I had always heard about Singapore being spoken of as a “shoppers’ paradise” and as I visited the city to attend the World Gourmet Summit, I was pleasantly surprised to see that it was a much bigger “foodie paradise”.
Yes, meeting chefs from around the world, attending workshops and learning about the latest global food trends was exciting enough but what was much more gratifying was the immense love for food Singaporeans nurse.
My first introduction to the foods of Singapore came about through Chef Manjunath Mural of The Song of India restaurant who were hosting my friend for the Summit. Chef Manju took us around the city on our very first evening there and just as we were thinking of sampling some soups, kebabs and the famous Singapore Chilli Crab, he put a few pieces of Mantou bread in our hands and said “try this… Singapore has the best bread bakers in the world.” I had eaten frozen and microwaved mantou several times in London, but never had it been so soft, spongy and fresh. These steamed and fried bread rolls became the first of numerous culinary surprises I encountered in Singapore. As we walked through the food court, Chef Manju also explained how big street food culture was in Singapore. He told us to visit some hawker centres and as we did, we got hooked.
Though we visited a different hawker centre every evening, my favourite was Lau Pa Sat. Built in 1894 as a “wet market”, this huge food court still carries traces of the British rule with it’s Victorian filigree cast-iron brackets. It was nice to stroll around watching stall owners making stir-fries, carving fish, cutting fruits. It was fascinating to see a man shaving noodles from a block of dough into a large pot of simmering broth. As we sat down to a meal of Bak Kut Teh (a pork soup), Hokkein Mee (a kind of stew made of fried prawns, noodles, eggs, etc.), Singapore Chicken Rice (fragrant fluffy rice cooked with served with poached chicken), Baozi (stuffed steamed dumplings), sweet & salty braised duck and stir-fried greens it suddenly dawned on me that Singapore had a “Hawker Centre Culture” as well. There were some interesting unwritten unspoken rules being followed…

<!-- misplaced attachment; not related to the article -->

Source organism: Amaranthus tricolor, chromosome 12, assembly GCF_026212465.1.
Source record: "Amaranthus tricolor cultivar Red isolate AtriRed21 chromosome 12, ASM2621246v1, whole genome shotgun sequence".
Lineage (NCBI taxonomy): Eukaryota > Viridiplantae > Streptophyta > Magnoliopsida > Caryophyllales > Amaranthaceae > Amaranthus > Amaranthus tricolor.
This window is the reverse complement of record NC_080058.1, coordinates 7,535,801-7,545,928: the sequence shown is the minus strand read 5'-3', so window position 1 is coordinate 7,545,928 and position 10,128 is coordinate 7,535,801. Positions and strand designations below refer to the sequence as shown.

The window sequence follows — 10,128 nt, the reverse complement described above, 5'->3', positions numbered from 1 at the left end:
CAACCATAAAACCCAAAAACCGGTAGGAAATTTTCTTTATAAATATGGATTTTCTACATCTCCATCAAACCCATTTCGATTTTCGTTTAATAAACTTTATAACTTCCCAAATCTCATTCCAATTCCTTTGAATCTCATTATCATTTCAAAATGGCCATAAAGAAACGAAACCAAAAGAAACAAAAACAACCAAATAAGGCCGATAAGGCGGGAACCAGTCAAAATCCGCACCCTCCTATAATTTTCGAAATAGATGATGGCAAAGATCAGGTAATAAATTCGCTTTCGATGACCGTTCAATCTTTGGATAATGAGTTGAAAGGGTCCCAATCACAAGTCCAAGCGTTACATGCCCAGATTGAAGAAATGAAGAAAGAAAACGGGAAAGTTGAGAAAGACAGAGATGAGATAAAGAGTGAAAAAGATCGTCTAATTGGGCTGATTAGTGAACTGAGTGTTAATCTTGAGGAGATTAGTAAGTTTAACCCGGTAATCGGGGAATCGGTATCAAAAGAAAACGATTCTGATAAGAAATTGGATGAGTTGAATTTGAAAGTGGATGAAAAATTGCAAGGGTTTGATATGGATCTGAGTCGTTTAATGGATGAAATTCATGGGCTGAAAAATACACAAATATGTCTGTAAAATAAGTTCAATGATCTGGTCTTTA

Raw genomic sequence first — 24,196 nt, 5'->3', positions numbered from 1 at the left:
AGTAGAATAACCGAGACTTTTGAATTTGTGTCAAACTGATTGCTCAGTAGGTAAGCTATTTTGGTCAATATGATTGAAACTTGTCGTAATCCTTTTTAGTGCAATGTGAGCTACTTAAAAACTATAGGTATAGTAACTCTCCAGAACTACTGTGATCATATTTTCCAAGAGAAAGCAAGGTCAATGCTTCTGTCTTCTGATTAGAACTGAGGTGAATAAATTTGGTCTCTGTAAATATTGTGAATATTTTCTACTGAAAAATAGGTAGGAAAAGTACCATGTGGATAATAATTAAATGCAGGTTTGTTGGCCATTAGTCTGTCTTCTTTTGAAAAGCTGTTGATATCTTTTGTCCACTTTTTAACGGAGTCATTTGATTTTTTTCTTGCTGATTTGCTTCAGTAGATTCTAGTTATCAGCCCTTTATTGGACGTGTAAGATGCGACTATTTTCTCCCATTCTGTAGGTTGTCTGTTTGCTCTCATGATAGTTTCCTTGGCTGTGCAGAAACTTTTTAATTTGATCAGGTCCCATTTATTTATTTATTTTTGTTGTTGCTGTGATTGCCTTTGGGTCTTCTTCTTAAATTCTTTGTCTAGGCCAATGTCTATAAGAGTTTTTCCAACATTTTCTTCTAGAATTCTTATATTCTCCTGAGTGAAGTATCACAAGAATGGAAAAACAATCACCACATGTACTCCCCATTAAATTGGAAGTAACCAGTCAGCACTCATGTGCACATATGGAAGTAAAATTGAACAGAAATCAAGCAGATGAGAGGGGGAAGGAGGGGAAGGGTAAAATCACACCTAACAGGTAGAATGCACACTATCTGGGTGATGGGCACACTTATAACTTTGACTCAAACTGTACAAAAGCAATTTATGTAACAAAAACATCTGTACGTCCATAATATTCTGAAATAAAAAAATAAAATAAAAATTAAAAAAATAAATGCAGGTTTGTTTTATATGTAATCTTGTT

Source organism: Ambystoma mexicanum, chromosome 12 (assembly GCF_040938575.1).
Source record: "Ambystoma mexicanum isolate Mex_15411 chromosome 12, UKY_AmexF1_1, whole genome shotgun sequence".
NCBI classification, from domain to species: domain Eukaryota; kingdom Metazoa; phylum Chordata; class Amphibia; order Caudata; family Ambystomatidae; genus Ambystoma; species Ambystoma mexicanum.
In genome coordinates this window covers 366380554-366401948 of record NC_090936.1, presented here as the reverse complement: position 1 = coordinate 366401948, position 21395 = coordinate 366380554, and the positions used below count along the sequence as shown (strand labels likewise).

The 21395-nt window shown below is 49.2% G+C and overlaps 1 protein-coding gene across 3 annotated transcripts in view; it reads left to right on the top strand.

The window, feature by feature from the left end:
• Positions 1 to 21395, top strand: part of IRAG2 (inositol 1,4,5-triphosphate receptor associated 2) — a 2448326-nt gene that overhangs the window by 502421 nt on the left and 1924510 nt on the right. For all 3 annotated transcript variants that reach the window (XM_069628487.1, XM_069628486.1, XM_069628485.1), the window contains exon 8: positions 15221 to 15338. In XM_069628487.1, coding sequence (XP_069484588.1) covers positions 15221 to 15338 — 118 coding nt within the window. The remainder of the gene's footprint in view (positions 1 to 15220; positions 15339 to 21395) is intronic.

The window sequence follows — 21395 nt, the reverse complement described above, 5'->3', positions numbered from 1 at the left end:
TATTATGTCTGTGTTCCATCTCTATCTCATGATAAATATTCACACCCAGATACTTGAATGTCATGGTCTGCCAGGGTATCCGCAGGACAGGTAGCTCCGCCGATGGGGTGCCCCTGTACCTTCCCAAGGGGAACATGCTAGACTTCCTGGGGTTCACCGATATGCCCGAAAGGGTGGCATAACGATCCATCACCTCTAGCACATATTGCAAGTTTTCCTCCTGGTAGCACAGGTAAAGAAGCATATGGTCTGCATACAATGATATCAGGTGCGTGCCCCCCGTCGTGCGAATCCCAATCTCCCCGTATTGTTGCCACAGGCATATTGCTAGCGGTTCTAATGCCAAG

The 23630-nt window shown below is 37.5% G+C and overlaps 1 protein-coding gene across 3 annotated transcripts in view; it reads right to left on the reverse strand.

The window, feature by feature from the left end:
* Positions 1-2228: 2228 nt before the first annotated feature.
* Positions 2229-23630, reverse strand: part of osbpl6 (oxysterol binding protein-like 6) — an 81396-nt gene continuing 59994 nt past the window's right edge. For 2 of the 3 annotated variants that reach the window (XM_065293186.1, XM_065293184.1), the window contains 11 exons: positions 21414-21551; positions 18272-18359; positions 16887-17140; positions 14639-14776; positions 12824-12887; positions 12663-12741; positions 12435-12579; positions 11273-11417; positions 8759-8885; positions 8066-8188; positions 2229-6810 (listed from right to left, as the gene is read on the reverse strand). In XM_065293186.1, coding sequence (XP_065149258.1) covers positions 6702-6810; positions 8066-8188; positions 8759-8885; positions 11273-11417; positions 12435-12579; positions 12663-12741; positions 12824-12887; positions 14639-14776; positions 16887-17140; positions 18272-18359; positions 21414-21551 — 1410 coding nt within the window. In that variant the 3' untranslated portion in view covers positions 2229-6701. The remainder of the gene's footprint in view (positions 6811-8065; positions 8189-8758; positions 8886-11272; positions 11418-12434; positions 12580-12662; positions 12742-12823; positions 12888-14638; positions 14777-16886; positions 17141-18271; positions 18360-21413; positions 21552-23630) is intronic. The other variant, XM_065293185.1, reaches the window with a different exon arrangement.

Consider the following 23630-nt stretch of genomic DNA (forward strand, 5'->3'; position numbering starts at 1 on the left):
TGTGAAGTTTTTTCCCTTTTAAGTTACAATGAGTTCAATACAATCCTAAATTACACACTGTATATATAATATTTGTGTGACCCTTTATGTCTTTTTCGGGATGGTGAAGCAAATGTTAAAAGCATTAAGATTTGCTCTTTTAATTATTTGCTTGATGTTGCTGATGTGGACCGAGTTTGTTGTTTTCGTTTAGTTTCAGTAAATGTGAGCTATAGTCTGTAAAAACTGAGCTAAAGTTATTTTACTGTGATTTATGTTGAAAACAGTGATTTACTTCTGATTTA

- Hawkers were offering their wares to diners but not aggressively (I was later told that anyone caught touting would face arrest!)
- One had to find a seating area before an order was placed. The hawker would ask you your table number so that he could send your food over.
- Every stall had a sign reading either A, B, C or D. The A stalls were the most frequented. However, these were not necessarily serving the best food. The “A” meant that they were hygienically the safest.
- If one found an empty table with a packet of tissues lying on it, it meant that someone had reserved it. That tissue packet was left untouched – leave alone stolen!
Another notable feature of Singaporean street food culture was the fondness for fresh fruits and fruit juices. Every food court held numerous stalls selling freshly cut fruit. As we saw sugarcane juice, the Mumbaikars in us awoke and we hurriedly decided to quench our thirst. However, the thick sugarcane is not as sweet as our Indian ones and we walked away a tad disappointed. However, the floral bubble teas (iced tea – milky or without milk – with tapioca pearls) proved to be good enough.
Another one of my favourite hawker centres was Newton market. Several of the stalls here were pretty famous and I liked it best because I finally got a chance to eat the famous Singaporean Chilli Crab. Judging by the generous helpings of sambal we were given everywhere, I had expected chilli crab to be a burst of chilli but that wasn’t the case. It was more garlic and soya sauce. Though the chilli flavour was not upto it’s mark, I found the crab itself delicious. All the seafood for that matter was fresher than any I have seen anywhere in the world. The crabs were huge and as I tucked into them I forgot everything – even my friends who sat across the table staring at me, trying to get my attention. Only when I had managed to do justice to the crab did I notice them silently scowling at me.
All I could do was appease their anger by treating them to more food like Popiah (fresh spring rolls made of crepes), Nonya (laksa – introduced by the many Malaysians residing here), Fried Squid, Rojak (a sweet salt spicy crunchy salad of vegetables and fruits) and the famous Carrot Cake – which is devoid of carrots – it’s actually made of preserved radish, glutinous rice, garlic and scallions. We washed these down with Chinese herbal tea infused with rosebuds and lavender.
On leaving the hawker centre we went to the Kinokuniya bookstore – easily the largest and best in the world with literally lakhs of books on sale. Their cookbook section alone featured more than 20,000 books further proving Singapore’s love for food.
As we returned to the beautiful black and white heritage bungalow which was The Song of India, to dine on the comforting Indian food made by Chef Manju and his team, a lot more of Singapore was still waiting to be explored….